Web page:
- Swapping wheels: While one would hope all hubs and rotors would be built to perfect tolerances, positioning the rotor in the exact same spot on any wheel, manufacturing is never that precise, and because there’s not a ton of room between the brake pads and rotors (especially on single piston mechanical disc brakes, which is pretty much every brake on the market except for the TRP Spyre dual piston mechanical disc brake), swapping wheels means you could end up with rotor rub and need to adjust the pad or caliper position for a free-running wheel.
- Rotor and brake pad burn in: Jump on a bike with a never-been-ridden set of brake pads and rotors, hit a steep hill, and you might be scared to death with the lack of braking power. Getting your pads and rotors to work properly requires a bit of “burn in,” often involving a dozen or so short stops, and getting some pad material on the rotors to increase friction. It doesn’t take a ton of time, but means you shouldn’t swap a rotor and expect to ride without a bit of prep.
Despite the above variables, at this point in the game, it seems to me that disc brakes are an impending inevitability and as far as I can see so far, the trade-off of any maintenance seems like a worthy bargain for better, less stressful braking.
What do you think? Have you made the switch already, or are planning to for this season? Let us know in the comments!
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I just like simple, inexpensive brakes that work and canti's do the job for me. I ride my bike almost every single day and like Sweet Brown said about her bike, "Ain't nobody got time for maintenance."!
In summery. Disc are a big improvement. I'm disappointed hydraulic have taken so long to get up and running. The most notable current concern with mechanical disc is swapping wheels as mentioned above. Is anyone using TRP hy/rd ?
I like them for their consistency but not sure they're much of an improvement over canti's for power. modulation has been about the same. I have fun length housing and there's been no upkeep, as opposed to keeping the cables lubed and clean all the time with canti's and adjusting the left/right tension bolts on the canti's to align the brakes to the rim all the time. I haven't had the noise problems others seem to have, especially compared to canti's on wet rims. I ran avid shorty canti's which were known to be noisy often, but they stopped well.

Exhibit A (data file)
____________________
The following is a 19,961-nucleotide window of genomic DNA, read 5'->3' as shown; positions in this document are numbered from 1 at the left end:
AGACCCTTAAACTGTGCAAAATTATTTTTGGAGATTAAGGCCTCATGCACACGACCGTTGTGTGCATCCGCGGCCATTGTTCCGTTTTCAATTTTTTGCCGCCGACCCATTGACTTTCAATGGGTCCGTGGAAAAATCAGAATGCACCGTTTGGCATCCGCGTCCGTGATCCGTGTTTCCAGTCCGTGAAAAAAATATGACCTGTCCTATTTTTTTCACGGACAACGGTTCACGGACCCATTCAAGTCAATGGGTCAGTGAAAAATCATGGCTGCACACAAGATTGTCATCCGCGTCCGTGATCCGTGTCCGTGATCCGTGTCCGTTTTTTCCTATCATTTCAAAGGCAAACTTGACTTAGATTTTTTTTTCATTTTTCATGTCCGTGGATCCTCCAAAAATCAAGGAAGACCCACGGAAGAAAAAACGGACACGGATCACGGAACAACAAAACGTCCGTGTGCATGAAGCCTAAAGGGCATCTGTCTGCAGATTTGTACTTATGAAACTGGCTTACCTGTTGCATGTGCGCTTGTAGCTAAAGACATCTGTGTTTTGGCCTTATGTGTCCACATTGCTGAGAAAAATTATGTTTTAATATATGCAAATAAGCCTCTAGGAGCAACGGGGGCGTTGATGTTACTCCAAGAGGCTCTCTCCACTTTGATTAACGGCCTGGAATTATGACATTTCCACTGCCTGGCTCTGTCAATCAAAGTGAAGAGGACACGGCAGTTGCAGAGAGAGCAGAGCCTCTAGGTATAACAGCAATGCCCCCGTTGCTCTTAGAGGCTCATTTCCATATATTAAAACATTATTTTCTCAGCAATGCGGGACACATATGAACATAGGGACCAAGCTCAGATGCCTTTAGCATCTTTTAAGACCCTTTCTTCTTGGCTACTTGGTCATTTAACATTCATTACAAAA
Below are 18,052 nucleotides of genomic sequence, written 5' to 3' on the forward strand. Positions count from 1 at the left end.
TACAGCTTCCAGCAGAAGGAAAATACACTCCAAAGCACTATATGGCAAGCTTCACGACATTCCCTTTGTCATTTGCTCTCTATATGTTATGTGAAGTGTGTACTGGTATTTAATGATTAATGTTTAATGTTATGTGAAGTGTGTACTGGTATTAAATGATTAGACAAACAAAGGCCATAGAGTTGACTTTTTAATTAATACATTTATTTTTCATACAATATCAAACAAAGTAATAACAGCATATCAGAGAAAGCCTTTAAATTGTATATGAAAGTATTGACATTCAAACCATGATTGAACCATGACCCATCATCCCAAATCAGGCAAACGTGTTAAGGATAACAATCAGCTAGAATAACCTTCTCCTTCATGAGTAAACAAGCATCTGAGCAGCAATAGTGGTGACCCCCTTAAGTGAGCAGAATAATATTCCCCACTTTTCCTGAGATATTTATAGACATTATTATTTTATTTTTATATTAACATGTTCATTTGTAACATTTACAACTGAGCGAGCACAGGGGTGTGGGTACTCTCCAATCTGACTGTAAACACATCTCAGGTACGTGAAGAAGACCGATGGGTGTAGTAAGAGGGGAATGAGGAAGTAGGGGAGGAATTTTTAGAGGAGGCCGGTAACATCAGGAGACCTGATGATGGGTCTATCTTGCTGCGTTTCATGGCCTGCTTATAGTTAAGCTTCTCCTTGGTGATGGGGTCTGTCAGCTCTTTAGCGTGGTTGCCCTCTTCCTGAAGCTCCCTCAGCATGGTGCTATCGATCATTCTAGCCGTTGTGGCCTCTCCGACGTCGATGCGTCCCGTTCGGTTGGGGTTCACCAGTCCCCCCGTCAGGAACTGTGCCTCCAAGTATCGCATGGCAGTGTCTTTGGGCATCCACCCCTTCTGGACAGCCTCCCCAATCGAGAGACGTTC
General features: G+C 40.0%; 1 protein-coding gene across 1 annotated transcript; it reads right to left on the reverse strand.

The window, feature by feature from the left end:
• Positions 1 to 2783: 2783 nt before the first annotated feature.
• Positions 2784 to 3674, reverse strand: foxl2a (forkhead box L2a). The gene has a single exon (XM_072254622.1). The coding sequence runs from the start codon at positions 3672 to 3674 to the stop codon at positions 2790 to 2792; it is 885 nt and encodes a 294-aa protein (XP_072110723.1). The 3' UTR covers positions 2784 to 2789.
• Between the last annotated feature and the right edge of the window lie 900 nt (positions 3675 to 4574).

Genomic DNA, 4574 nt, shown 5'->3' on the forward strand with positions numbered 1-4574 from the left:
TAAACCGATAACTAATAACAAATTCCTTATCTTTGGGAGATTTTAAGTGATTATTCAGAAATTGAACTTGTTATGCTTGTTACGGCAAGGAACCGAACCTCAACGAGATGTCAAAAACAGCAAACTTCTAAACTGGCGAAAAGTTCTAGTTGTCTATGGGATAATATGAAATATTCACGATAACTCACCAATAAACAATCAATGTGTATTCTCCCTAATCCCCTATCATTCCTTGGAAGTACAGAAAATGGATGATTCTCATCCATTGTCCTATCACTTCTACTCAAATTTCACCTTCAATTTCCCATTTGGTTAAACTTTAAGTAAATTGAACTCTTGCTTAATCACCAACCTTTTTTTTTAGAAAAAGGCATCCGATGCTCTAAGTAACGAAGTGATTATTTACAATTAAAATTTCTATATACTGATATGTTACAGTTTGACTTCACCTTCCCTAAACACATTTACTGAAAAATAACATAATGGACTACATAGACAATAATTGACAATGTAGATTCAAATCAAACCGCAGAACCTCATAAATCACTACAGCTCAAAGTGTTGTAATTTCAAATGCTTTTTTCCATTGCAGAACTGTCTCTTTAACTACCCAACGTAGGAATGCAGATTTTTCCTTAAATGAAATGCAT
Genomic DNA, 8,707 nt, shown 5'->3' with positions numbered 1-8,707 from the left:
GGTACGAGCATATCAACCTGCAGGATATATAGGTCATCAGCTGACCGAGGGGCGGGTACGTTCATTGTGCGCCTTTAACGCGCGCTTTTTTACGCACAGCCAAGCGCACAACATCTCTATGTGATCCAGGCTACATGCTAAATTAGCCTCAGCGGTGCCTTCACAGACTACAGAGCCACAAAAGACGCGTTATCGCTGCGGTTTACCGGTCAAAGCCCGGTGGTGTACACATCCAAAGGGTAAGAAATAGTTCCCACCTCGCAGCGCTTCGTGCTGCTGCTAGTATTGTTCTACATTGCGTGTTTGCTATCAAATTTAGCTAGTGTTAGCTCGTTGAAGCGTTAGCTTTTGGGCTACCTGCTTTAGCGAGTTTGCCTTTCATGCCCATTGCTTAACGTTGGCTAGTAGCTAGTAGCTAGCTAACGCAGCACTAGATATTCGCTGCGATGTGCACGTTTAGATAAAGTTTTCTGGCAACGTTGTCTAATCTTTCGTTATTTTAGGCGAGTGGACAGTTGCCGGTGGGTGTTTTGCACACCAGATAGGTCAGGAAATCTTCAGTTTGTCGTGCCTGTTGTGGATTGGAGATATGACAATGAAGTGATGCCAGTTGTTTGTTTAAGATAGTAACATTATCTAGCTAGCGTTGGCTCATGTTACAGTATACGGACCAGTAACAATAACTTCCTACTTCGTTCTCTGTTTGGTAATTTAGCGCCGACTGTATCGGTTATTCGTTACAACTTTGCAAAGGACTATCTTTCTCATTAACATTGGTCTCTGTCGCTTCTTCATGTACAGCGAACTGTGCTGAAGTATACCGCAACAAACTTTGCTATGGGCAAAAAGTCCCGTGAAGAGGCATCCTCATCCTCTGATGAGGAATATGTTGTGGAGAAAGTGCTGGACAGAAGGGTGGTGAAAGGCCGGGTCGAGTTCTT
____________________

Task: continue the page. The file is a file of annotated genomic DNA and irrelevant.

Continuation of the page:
I think it's great that there is a choice for somebody like you that wants them. Some of my mtb friends love the option. And I'd would rather hear from some one like you about how they work - the manufacturer/pro/journo thing is wearing me out. But at least it's not like the road scene with a doping story at the top of the page practically everyday. It's like "Operation Porto-Jon has uncovered ..." vs. "Do I really want hydraulic disc brakes and electronic shifting on my single speed cross bike, and will it all work with the Bunny Suit I'm going to wear?"
I agree it's kind of overkill but there are going to be questions about new technology. I just put discs on my new build as I know several people who have as well. Love them.
Is there anything else to report on other than disc brakes for cyclocross? C'mon guys gimme a break, or not a brake. If you want to keep reporting on disc brakes non-stop (pun?) tell me: what percentage of cross bikes with discs are bought and paid for right now? Last I heard it was 6%, including pros. The industry is pushing this on the market, the only market pull I see is from a small percentage of mtbers coming into cross.